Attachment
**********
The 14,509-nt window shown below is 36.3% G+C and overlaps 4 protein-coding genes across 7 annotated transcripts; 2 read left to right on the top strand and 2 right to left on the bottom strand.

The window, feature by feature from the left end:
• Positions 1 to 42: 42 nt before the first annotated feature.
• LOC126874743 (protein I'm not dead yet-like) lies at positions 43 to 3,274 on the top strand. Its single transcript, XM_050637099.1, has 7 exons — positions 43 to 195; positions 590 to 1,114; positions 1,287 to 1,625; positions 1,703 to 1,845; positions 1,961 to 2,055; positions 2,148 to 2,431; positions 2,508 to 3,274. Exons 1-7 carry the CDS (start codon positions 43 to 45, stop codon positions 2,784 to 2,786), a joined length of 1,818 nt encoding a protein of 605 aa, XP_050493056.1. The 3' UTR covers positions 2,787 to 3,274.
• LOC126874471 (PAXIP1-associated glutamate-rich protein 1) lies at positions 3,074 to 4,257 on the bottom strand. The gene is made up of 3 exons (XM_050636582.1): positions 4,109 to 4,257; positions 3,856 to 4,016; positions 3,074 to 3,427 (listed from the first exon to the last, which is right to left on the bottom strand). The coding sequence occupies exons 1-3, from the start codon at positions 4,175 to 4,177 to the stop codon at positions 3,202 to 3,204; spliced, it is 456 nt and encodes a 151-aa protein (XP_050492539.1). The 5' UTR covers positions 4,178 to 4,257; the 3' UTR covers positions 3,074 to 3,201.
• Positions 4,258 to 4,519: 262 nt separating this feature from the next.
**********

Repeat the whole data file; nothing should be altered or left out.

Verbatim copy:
The 14,509-nt window shown below is 36.3% G+C and overlaps 4 protein-coding genes across 7 annotated transcripts; 2 read left to right on the top strand and 2 right to left on the bottom strand.

The window, feature by feature from the left end:
• Positions 1 to 42: 42 nt before the first annotated feature.
• LOC126874743 (protein I'm not dead yet-like) lies at positions 43 to 3,274 on the top strand. Its single transcript, XM_050637099.1, has 7 exons — positions 43 to 195; positions 590 to 1,114; positions 1,287 to 1,625; positions 1,703 to 1,845; positions 1,961 to 2,055; positions 2,148 to 2,431; positions 2,508 to 3,274. Exons 1-7 carry the CDS (start codon positions 43 to 45, stop codon positions 2,784 to 2,786), a joined length of 1,818 nt encoding a protein of 605 aa, XP_050493056.1. The 3' UTR covers positions 2,787 to 3,274.
• LOC126874471 (PAXIP1-associated glutamate-rich protein 1) lies at positions 3,074 to 4,257 on the bottom strand. The gene is made up of 3 exons (XM_050636582.1): positions 4,109 to 4,257; positions 3,856 to 4,016; positions 3,074 to 3,427 (listed from the first exon to the last, which is right to left on the bottom strand). The coding sequence occupies exons 1-3, from the start codon at positions 4,175 to 4,177 to the stop codon at positions 3,202 to 3,204; spliced, it is 456 nt and encodes a 151-aa protein (XP_050492539.1). The 5' UTR covers positions 4,178 to 4,257; the 3' UTR covers positions 3,074 to 3,201.
• Positions 4,258 to 4,519: 262 nt separating this feature from the next.